Image Copyright | Originally published on The Healing Blog

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Veronique started yoga in 2000, at the age of 34, when she was diagnosed with Relapsing-Remitting MS. At the time, she was addicted to the gym. She loved aerobics, steps, spinning and spent 8 to 10 hours per week in the gym – but still smoked 25 cigarettes a day.

Even though she was convinced that Yoga would be boring, she decided to join an Iyengar and an Ashtanga class a week. She now knows that doing yoga and sticking to it was one of the best decision she ever made.

Over the years, she studied and practiced different types of yoga with different teachers: Iyengar, Ashtanga, Vinyasa, Forrest Yoga, Hatha Yoga, Therapy Yoga… She has been teaching yoga since 2009.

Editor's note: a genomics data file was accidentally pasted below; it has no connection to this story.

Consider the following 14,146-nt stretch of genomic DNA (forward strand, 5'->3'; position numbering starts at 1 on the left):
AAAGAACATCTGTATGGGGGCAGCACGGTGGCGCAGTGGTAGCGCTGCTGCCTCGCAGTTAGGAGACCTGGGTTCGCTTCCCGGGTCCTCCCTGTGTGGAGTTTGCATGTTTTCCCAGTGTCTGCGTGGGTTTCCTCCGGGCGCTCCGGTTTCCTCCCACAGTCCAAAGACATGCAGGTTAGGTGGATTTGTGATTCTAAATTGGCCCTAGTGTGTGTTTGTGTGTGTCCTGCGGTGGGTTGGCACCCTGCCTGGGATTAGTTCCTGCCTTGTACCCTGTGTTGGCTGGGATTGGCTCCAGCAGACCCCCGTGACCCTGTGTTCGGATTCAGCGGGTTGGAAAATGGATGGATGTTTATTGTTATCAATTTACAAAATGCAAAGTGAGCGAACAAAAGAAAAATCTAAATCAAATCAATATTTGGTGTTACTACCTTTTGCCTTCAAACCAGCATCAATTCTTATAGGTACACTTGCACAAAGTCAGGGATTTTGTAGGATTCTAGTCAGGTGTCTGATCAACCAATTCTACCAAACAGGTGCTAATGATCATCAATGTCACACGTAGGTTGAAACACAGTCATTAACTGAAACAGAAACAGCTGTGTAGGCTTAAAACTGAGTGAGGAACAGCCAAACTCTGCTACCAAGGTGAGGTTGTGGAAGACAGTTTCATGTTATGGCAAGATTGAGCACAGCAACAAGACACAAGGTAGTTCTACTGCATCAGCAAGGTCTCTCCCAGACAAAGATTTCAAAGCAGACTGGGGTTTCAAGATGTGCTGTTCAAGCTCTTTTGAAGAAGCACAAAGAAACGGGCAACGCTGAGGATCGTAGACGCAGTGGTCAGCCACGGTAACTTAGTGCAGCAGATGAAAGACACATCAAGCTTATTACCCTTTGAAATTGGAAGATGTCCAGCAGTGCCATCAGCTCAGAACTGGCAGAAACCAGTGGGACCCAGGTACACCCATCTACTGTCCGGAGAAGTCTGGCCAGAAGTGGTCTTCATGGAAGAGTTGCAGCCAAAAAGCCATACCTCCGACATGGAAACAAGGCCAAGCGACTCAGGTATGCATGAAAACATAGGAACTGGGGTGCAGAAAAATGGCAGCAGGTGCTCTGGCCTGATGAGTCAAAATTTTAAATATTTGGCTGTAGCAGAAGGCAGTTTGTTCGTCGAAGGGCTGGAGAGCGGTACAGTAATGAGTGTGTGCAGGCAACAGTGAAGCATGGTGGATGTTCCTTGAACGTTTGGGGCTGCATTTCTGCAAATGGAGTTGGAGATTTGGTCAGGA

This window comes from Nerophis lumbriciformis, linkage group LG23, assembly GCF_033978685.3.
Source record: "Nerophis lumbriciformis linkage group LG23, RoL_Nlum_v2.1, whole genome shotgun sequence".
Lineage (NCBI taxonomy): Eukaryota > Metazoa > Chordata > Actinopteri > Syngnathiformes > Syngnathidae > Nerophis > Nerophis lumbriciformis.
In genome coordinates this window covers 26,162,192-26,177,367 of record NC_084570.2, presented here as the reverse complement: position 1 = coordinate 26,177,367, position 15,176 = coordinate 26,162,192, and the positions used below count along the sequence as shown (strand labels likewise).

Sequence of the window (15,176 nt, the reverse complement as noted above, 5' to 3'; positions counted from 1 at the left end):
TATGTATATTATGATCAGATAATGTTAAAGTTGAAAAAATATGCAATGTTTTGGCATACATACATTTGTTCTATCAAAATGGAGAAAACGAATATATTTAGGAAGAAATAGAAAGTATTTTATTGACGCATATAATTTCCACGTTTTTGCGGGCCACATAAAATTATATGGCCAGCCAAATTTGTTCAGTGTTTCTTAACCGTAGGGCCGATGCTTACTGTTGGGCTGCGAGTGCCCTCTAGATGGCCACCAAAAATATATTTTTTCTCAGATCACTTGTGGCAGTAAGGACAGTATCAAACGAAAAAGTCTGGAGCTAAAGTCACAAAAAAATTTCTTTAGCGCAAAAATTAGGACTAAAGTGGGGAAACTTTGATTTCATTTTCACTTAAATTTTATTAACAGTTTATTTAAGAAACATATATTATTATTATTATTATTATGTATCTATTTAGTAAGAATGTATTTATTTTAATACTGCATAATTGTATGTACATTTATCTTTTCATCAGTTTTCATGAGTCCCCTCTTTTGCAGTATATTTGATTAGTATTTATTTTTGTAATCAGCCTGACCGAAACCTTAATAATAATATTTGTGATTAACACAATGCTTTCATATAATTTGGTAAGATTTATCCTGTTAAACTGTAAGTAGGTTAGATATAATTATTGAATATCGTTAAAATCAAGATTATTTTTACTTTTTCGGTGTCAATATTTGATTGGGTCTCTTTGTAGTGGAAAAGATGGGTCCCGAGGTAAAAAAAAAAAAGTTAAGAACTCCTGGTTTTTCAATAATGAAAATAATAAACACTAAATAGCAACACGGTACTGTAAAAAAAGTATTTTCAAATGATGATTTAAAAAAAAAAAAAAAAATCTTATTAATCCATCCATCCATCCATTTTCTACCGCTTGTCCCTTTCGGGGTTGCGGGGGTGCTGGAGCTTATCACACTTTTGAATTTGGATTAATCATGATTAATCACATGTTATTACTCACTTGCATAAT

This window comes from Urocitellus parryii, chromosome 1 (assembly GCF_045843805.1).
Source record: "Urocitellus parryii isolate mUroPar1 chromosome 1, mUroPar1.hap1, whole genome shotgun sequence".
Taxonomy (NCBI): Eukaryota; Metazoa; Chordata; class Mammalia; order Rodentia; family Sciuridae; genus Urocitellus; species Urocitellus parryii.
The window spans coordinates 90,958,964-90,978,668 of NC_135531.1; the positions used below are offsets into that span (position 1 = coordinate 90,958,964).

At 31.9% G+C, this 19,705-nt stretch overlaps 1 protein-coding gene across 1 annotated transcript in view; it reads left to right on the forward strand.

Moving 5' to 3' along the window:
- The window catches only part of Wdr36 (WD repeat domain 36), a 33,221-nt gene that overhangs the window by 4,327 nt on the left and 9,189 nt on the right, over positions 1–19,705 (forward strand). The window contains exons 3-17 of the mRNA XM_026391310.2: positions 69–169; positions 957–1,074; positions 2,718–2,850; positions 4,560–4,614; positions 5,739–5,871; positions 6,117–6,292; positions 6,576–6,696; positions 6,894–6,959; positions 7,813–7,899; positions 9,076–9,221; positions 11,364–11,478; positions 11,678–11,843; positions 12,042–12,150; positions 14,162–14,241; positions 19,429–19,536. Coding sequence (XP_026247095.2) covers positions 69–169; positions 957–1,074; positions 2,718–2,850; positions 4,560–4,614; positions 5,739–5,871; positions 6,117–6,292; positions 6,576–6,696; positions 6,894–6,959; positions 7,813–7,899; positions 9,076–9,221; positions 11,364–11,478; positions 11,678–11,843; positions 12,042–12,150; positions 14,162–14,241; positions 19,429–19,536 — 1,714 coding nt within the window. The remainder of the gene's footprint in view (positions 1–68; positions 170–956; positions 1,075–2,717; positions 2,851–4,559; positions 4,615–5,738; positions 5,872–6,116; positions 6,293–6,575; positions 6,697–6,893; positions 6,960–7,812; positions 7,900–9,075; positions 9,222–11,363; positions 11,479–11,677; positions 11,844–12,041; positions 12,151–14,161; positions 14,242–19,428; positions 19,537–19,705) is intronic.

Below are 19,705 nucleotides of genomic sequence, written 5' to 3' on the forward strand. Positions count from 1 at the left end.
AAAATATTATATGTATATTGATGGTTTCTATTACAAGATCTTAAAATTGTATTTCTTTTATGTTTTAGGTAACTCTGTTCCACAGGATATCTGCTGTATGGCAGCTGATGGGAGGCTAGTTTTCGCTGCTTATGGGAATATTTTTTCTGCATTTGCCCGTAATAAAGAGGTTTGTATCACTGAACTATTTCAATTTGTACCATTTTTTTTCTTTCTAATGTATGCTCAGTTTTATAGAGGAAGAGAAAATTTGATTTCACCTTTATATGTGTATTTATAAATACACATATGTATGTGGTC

MOTTO: “Stop being afraid of what could go wrong and think of what could go right!” (Click to Tweet!)

In this Trail Blazer Interview we talk about:

– What is Taming the Walrus, and how can we tame our own?

– The 3 main challenges Veronique faces living with MS, and how she manages them

– What wellness looks like with a relapsing condition

– How to integrate a holistic approach to living with MS at home

Subscribe below for more Trail Blazer interviews and check out Veronique’s work here, and follow her on Facebook and Twitter.

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Guest PostI hope you enjoy this fabulous guest post from June, one of our amazing Trail Blazers in the Trail Blazers’ Cafe.  A huge thank you to June for sharing her arty suggestions with us here. See you next week, darlings. Grace xx